The mystery of the lost city in the jungle of Brazil

There is a document in the National Library in Rio de Janeiro called Manuscript 512, which tells about a group of treasure hunters who discovered a lost city in the jungles of Brazil in 1753.

The text is something like a diary in Portuguese and is in a rather unimportant state. Nevertheless, its content is inspired by the search for no more generation of researchers and amateurs – treasure hunters.

The manuscript 512 is perhaps the most famous document of the National Library of Rio de Janeiro and from the point of view of modern Brazilian historiography is “the foundation of the greatest myth of national archeology.” In the XIX-XX centuries. the lost city, described in Manuscript 512, was the subject of heated debates, as well as the relentless searches made by adventurers, scientists, researchers.

The document is written in Portuguese and is entitled “Historical Relation about an Unknown and Large Settlement, Ancient, without Residents, which was discovered in the year 1753” (“Relação histórica de uma occulta e grande povoação antiguissima sem moradores, que se descobriu no anno de 1753” ). The document has 10 pages and is written in the form of an expedition report; while taking into account the nature of the relationship between the author and the addressee, it can also be described as a personal letter.

Percival Harrison Fawcett was one of the most heroic personalities of the 20th century. Outstanding British archaeologist became famous for his expeditions to Latin America. Perhaps, not everyone can, from almost sixty years of life, spend most of his wandering and military service.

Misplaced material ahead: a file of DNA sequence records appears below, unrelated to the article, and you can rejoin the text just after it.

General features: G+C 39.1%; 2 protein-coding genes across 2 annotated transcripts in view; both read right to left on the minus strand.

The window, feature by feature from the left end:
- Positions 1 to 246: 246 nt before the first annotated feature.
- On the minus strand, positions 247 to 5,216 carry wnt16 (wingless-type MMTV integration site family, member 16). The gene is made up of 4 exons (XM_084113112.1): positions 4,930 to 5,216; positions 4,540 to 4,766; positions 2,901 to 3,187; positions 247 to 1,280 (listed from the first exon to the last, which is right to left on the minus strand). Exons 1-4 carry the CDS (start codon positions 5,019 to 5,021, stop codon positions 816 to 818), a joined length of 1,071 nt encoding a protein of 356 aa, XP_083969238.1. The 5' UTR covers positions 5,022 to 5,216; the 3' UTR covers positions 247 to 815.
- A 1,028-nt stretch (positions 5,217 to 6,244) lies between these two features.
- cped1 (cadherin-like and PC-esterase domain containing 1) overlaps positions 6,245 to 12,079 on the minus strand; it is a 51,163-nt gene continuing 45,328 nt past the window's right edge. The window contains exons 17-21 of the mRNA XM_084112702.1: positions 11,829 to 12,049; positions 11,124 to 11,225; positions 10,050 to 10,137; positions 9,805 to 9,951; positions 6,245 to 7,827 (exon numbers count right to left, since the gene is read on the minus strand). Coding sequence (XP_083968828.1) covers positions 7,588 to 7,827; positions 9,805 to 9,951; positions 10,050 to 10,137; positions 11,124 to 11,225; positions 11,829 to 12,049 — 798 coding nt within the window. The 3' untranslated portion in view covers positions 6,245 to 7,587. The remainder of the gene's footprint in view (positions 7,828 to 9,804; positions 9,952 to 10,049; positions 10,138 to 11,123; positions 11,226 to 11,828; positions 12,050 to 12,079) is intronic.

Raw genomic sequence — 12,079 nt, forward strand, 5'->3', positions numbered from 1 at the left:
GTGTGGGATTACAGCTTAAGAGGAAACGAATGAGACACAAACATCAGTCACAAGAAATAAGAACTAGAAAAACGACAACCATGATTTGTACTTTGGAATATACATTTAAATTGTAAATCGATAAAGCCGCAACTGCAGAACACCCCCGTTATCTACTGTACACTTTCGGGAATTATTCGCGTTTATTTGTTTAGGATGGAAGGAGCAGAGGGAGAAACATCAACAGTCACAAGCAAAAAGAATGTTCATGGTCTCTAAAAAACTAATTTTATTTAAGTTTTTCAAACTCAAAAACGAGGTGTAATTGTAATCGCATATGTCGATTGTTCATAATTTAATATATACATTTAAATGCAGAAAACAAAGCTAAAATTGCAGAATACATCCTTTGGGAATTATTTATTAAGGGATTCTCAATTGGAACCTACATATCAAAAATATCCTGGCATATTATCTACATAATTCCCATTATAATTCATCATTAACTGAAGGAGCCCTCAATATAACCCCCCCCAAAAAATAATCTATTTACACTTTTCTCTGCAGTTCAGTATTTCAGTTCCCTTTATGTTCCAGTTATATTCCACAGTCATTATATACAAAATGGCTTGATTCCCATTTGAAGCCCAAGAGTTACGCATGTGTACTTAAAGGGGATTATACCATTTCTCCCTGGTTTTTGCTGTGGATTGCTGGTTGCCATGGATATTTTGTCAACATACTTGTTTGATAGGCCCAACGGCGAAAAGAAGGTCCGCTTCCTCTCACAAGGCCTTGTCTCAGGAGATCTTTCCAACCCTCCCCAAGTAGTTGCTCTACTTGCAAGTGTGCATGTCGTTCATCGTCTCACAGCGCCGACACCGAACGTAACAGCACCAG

Fawcett went on an expedition in 1925 in search of this city (he called his lost city “Z”), which, he believed, was the capital of an ancient civilization created by immigrants from Atlantis.

Others, for example, Barry Fell believed that the strange symbols that were seen in the city are the work of the Egyptians of the time of Ptolemy. In addition, there are many evidences of the Roman Empire in the city: the Arch of Constantine, the statue of Augustine. The following are excerpts from this document.

The entire expedition of Fawcett did not return back, and her fate was forever a mystery, which soon overshadowed the very mystery of the lost city.

In the subtitle of the document it is said that a certain group of bandeirants (“hunters for the Indians”) spent 10 years wandering through the internal unexplored areas of Brazil (sertanes) in order to find the legendary “lost Moribec mine”.

The document tells how the detachment saw mountains shining with numerous crystals, which caused astonishment and admiration of people. However, at first they could not find a mountain pass, and they encamped at the foot of the mountain chain. Then one negro, a member of the detachment, after driving a white deer, accidentally discovered a paved road that passed through the mountains.

Going to the top, the bandeirans saw from above a large settlement, which at first sight was taken for one of the cities of the coast of Brazil. Having descended into the valley, they sent scouts to learn more about the settlement and its inhabitants, and waited for them for two days; The curious detail is that at this time they heard the rooster singing, and this made them think that the city was inhabited.

Meanwhile, scouts returned with the news that there were no people in the city. Since the rest were still not sure of this, one Indian volunteered to go on reconnaissance alone and returned with the same message, which after the third reconnaissance was confirmed by the entire reconnaissance squad.

At sunset, they moved into the city, holding their weapons ready. No one caught it or tried to block the way. It turned out that the road was the only way to get into the city. The entrance to the city was a huge arch, on the sides, which were smaller arches. On the top of the main arch there was an inscription that it was impossible to read due to the height of the arch.